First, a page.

Articulate, passionate and humorous, Dr. Holly Lucille breaks down the myths and misconceptions about health and health related topics.

When Sinusitis Becomes Chronic

From the Show: Mindful Medicine
Summary: According to the Centers for Disease Control and Prevention, 28.5 million adults are diagnosed with sinusitis yearly.
Air Date: 4/9/14
Duration: 10
Host: Holly Lucille, ND, RN
Guest Bio: Jacob Tietlbaum, MD
Dr T Jacob Teitelbaum, MD, is Director of the Fatigue & Fibromyalgia Practitioners Network and author of the best-selling book, From Fatigued to Fantastic! He is also the creator of the popular free iPhone & Android application "Cures A-Z."

He is the lead author of four studies on effective treatment for fibromyalgia and chronic fatigue syndrome, and a study on effective treatment of autism using NAET.

Dr. Teitelbaum does frequent media appearances including Good Morning America, CNN, Fox News Channel, the Dr. Oz Show and Oprah & Friends. He lives in Kona, Hawaii.
When Sinusitis Becomes Chronic
Sinusitis is an inflammation or swelling of the tissue lining in your sinuses.

Typically, as you breathe, your sinuses becomes filled with air; but when your sinuses are inflamed, germs and bacteria can cause an infection.

Sinus infections are very common, but the number of those who suffer from sinusitis is overwhelming. According to the Centers for Disease Control and Prevention, 28.5 million adults are diagnosed with sinusitis each year.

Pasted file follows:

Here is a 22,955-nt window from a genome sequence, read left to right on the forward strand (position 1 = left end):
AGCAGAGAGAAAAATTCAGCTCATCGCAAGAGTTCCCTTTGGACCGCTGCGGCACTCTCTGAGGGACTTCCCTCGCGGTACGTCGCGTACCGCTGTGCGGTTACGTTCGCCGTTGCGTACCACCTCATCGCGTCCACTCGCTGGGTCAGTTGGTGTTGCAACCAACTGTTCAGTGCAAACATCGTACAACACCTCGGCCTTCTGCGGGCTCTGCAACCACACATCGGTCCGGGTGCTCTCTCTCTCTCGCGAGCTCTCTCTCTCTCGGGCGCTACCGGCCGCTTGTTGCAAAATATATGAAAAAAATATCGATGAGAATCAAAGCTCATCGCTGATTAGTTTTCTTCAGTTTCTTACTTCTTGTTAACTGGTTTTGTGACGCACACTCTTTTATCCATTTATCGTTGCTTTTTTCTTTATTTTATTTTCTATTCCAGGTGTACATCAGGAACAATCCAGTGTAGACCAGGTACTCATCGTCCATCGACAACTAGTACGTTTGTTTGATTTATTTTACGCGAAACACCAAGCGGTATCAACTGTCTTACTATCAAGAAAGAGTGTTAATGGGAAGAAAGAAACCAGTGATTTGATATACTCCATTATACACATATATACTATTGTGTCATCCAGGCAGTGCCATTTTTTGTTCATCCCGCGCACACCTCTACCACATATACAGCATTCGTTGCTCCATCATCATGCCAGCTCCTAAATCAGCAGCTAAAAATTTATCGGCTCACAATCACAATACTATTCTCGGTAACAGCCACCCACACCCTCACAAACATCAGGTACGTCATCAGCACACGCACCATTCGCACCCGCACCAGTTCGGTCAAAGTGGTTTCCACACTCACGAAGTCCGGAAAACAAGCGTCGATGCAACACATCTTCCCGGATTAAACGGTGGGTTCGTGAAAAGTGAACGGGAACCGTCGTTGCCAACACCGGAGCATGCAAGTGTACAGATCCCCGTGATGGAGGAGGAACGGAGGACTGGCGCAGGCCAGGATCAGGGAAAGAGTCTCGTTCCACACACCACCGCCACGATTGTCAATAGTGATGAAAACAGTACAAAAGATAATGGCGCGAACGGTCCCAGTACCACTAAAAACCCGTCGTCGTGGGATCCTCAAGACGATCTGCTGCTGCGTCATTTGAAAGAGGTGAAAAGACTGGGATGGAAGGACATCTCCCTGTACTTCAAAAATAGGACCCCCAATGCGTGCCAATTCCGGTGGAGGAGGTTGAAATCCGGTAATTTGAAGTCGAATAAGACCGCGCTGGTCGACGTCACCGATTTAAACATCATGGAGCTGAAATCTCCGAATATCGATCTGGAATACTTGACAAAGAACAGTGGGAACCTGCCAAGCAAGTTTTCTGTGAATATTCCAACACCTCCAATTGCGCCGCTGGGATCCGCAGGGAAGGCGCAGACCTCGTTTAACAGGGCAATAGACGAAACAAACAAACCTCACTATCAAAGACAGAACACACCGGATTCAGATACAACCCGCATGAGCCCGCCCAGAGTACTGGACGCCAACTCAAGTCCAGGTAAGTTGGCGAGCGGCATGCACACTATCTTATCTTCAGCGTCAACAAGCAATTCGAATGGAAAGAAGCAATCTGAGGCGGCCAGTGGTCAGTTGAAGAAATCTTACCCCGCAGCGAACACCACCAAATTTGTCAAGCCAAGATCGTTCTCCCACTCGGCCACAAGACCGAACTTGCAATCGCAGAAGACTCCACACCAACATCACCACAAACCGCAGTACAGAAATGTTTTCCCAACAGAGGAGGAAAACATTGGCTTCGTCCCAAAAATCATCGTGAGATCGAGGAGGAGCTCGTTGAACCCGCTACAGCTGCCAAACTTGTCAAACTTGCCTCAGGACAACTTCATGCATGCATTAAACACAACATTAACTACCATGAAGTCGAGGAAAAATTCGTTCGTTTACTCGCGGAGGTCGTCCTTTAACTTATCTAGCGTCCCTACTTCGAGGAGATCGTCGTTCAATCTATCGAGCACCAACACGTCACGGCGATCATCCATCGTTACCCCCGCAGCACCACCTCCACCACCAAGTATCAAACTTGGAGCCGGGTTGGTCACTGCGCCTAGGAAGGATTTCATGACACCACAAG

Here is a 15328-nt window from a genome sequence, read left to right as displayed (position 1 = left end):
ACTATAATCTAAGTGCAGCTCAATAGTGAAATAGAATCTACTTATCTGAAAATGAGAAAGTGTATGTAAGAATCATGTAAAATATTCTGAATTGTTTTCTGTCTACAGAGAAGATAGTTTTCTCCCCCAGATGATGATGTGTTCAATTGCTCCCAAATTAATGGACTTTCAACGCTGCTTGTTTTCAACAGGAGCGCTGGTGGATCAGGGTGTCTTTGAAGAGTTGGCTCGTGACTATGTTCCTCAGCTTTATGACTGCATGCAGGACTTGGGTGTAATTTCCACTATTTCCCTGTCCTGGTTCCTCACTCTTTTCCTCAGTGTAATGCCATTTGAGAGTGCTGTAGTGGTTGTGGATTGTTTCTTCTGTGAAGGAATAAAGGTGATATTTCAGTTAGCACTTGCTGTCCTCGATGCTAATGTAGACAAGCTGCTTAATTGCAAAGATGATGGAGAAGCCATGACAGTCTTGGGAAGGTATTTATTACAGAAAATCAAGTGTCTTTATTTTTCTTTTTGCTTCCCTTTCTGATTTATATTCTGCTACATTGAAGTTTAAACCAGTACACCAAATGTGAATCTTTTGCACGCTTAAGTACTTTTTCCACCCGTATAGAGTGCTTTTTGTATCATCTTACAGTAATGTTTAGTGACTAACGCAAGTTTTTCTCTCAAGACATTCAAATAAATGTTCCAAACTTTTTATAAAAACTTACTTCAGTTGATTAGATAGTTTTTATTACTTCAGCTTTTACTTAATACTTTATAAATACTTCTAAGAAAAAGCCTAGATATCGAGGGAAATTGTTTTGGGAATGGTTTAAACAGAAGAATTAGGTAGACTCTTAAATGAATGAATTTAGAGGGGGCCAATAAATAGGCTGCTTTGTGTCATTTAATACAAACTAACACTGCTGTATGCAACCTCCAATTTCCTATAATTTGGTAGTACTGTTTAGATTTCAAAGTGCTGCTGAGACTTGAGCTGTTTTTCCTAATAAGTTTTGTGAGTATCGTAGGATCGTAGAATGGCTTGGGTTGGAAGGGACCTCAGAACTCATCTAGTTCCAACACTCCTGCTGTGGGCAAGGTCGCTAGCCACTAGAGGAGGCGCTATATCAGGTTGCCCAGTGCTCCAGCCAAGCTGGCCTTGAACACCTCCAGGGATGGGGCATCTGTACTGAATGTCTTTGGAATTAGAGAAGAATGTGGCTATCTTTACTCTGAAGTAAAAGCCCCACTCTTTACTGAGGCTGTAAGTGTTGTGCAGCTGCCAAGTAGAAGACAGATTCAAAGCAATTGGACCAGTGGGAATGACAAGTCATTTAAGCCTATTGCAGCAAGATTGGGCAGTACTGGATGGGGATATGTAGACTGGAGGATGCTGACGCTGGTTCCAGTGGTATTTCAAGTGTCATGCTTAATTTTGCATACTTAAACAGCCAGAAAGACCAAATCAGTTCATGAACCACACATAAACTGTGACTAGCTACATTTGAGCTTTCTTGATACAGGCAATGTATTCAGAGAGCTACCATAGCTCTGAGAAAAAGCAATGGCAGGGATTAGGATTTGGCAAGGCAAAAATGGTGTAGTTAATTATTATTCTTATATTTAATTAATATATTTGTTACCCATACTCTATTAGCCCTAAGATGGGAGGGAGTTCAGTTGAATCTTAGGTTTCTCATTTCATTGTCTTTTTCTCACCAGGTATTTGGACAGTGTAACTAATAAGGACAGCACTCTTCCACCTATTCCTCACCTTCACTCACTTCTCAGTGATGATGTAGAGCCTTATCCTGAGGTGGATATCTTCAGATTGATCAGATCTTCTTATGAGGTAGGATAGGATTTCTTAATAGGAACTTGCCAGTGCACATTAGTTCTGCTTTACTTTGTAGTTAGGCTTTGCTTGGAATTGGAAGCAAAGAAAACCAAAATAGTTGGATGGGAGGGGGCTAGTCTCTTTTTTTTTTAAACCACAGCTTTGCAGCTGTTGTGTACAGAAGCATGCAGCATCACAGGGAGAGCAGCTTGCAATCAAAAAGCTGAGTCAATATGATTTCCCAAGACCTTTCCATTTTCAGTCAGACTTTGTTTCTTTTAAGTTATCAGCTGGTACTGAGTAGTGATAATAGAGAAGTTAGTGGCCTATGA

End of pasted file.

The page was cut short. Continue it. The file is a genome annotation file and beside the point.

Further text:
Why do you get this infection in the first place?

It could be due to seasonal changes or allergies, but new studies have found that over 90 percent of people who suffer from chronic sinusitis were having immune reactions to fungal elements or infections in their nose (sinuses).

This can cause other infections within your body, causing more pain, fatigue and prolonging the cure.

What are ways to help cure sinusitis?

One of the best ways to get rid of sinusitis is to flush it out. Put half a teaspoon of salt, a cup of lukewarm water and a quarter teaspoon of baking soda into a nasal pot. Place the pot tip in one nasal pathway, pour it through, and after liquid is emptied, blow your nose. Repeat on opposite side and as often as necessary until you feel your nasal pathway clear.

To help keep symptoms at bay after using the nasal pot, a nasal spray is recommended.

Dr. Holly and Dr. Jacob Teitelbaum discuss what chronic sinusitis is, what causes sinusitis and ways to cure sinusitis as soon as you notice symptoms.